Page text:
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INTRODUCTION His works, which mirrors the ideological and technical development of the novel from Hamsun to Faulkner, is pervaded by the political and cultural debates of his time. He regarded the dissolution of the form of the novel as a necessary step in its development, and saw each of his novels as an experiment in expressing the dark and the bright sides on life." (Sven H. Rossel in A History of Scandinavian Literature, 1870-1980, 1982)

Eyvind Johnson’s novels examine the ideological framework in Swedish literature. He uses his novels not only for didactic purposes but for informing, satirizing and exposing the intricacies which have polarised the political, economical and sociological praxis of his time. His works can be said to lend credence to modernism and historical evolution. Johnson's early novels are influenced by Marcel Proust, Andre Gide and James Joyce. Among his best-known novels is perhaps HANS NÅDENS TID, which has been translated into several languages. It is an analysis of the totalitarian ideology, seen through the eyes of the inhabitants of a nation conquered by Charlemagne. The tone is deeply pessimistic, but although the Stalin-like dictator manages to destroy freedom, love and hope remain in dreams. The Days of His Grace and other works he wrote are good examples of his handling of historical evolution and ideological movements. IDEOLOGY AND HISTORICAL EVOLUTION IN HIS WORKS Internationally famous is also STRANDERNAS SVALL (1946), translated as Return to Ithaca: The Odyssey Retold as a Modern Novel, which began a series of novels emphasizing the repetition of history, the illusion of chronological time and the similarity of man's condition under varying circumstances. As a Swedish writer, he incorporates the situation of his time in the body framework of his corpus; his works typifies the plights of the people and the question of humanism and human existence which also constitute the body literature of Europe at this time.

In Return to Ithaca, Eyvind Johnson probes into history and ideology when he showed that Odysseus gets his revenge on all the suitors in this book. First he turns on Antinous because he was ridiculing Odysseus and was the meanest of all the suitors. So when Antinous goes to sip his wine, Odysseus kills him by shooting him in the throat with his arrow. The suitors' anger flares when he does this, but it soon turns to fear when Odysseus tells them what he has in store for them. The suitors plead with him telling him that Antinous made them to do it all, but Odysseus does not believe them, nor does he care. So Odysseus fights the men with his son Telemachus by his side. The swineherd and the cowherd help too. The Athena sends down a thundercloud to shield Odysseus. The suitors run madly, trying to get free of the hall of hell. But it was hopeless, none made it out alive. Odysseus calls forth all of the distrustful maids next, and makes them clean up all the bodies. Then Telemachus shows his gratitude to the maids by hanging them in the courtyard. Eurycleia runs to get Penelope to tell her the good news: "Odysseus is back!" But Penelope does not know if she can trust this stranger. Amused, Odysseus orders Eurynome to bath him so he can get all his dirt tattered clothes off. Athena returns his good looks and then Penelope gives him the test to see if he really is Odysseus. Penelope tells Eurycleia to move the bed, but Odysseus gets mad and says she cannot because he made that bed in the tree. So Penelope sees it is Odysseus because no one else knows that. Based on the Greek mythology and human experience Eyvind Johnson reshapes the evolution of history to show that man’s existence and problems are continuous phenomenon. Similarly, Eyvind Johnson shows another aspect of history by his narration in The Days of His Grace. The title suggests some kind of religious allusions which remind us of the evolution of people. The title is probably taken from Psalm 102: 13 22 where the Christians are called to the grace by coming together from various cities, towns and communities to offer worship and supplication to God. Although Eyvind Johnson wrote this novel in 1960, the novel revealed the ideological machination in the society and it summarily calls for a concerted effort in order to attain modern life that is devoid of bitterness. Most of Eyvind Johnson’s books have been analysed by critics that they enjoy the current trend in the twentieth century literature. WORKS CITED Hollington, Michael, “Svevo. Joyce and Modern Times in Modernism Ed Malcolm Harmondsworth: Penguin Books 1976 Jameson, Fredrick, A singular Modernist: Essay on the Ontology of the Present. London: Verso, 2002 Johnson, Eyvind, 1914. London: Adam Books, 1970. New edition to 1934 --------------------- Return to Ithaca. London: Thames and Hudson. 1946 --------------------- The Days of His Return. New York: Chatto and Windus, 1960 Rossel H Sven. A History of Scandinavian Literature, 1870- 1980, 1982.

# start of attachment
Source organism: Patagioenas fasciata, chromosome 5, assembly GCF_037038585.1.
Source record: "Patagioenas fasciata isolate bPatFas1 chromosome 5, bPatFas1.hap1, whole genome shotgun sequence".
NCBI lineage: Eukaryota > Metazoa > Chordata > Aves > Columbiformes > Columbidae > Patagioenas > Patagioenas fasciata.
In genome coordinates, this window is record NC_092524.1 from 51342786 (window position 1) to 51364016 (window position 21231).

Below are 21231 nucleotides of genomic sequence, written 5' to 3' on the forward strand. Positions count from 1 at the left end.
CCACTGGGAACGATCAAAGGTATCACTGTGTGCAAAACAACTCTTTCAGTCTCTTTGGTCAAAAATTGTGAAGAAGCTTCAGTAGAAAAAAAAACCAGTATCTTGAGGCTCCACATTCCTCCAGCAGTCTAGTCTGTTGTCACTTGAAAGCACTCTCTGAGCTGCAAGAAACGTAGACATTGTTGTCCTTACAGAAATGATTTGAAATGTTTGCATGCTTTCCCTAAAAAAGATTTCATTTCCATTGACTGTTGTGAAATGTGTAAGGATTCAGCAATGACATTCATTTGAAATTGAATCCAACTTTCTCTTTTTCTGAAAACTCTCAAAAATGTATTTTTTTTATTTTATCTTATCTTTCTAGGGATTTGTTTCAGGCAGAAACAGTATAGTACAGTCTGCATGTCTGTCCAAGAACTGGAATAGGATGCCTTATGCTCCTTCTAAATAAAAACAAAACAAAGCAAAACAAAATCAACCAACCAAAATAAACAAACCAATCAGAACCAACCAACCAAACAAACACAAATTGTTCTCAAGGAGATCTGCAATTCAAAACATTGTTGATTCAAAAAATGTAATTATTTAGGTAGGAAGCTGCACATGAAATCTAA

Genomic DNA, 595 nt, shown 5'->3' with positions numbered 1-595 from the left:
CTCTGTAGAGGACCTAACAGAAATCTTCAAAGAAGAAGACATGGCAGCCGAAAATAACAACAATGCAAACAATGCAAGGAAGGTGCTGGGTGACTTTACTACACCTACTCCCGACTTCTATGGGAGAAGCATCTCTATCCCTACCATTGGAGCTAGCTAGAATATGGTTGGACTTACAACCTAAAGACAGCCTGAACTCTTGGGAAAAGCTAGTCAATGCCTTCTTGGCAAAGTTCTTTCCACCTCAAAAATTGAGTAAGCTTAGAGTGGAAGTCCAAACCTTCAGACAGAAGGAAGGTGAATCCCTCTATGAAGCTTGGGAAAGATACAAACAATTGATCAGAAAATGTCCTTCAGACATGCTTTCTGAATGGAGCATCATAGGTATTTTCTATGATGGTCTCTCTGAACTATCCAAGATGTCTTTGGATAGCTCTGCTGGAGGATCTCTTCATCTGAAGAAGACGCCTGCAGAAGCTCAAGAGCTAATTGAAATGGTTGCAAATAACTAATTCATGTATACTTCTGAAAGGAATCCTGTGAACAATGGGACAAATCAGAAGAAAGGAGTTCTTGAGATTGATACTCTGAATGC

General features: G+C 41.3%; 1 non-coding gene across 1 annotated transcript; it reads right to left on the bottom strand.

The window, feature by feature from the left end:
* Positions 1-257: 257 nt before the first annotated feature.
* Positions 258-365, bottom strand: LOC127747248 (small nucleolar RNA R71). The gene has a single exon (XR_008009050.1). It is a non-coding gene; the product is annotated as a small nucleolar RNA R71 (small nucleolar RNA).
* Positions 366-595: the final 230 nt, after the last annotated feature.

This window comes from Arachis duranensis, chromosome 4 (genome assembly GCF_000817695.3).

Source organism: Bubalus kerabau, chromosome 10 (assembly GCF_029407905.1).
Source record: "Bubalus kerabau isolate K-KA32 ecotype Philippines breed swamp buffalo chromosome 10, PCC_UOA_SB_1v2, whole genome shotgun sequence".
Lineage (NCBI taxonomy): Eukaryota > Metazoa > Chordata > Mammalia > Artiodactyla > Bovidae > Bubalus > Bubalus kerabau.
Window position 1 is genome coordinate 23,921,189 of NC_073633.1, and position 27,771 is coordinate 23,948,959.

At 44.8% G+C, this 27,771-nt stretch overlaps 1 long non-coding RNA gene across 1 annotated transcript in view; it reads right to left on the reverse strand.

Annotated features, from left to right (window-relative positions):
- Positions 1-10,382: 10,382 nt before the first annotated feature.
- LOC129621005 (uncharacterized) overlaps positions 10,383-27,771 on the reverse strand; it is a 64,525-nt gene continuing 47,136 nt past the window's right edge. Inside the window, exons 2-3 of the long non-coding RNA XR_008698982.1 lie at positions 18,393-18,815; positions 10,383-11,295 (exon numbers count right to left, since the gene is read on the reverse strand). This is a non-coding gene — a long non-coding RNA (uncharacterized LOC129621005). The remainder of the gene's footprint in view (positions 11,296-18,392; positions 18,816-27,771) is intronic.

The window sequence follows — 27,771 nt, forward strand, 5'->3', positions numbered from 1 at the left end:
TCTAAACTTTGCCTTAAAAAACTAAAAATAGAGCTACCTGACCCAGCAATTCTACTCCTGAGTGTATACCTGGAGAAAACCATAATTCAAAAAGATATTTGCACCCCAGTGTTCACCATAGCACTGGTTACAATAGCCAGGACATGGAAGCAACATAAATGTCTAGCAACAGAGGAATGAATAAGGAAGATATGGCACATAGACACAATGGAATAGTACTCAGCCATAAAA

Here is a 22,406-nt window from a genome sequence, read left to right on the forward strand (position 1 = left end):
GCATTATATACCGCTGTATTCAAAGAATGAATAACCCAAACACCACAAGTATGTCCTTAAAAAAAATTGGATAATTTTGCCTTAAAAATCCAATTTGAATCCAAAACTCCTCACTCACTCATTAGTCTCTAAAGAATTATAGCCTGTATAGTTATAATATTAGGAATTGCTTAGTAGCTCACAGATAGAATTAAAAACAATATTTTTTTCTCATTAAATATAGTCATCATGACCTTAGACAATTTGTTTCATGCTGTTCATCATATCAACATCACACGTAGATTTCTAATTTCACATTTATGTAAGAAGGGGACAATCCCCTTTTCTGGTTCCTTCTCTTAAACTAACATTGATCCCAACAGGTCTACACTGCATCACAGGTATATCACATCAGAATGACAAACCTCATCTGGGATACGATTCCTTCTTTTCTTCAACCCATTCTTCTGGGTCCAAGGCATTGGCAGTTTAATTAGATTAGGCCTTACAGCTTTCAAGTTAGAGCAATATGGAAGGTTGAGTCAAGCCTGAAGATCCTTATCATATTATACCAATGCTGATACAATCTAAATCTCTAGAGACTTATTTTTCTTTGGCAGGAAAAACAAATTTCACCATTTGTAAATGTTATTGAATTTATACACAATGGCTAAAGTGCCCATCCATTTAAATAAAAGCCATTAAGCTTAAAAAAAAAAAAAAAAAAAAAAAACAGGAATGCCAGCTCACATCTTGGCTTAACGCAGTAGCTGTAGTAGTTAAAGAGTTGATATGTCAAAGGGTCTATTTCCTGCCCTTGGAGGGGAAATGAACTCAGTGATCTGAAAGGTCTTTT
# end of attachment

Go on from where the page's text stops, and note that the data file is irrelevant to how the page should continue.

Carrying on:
Christopher Babatunde Ogunyemi is an Assistant Professor of English in Joseph Ayo Babalola University in Nigeria.

Modernism and Historical Evolution in the Works of Eyvind Johnson: Ideology and Swedish Literature  
Modernism and Historical Evolution in the Works of Eyvind Johnson: Ideology and Swedish Literature  

This review discusses Eyvind Johnson’s novels. It goes on to examine the ideological framework in Swedish literature and how the author uses...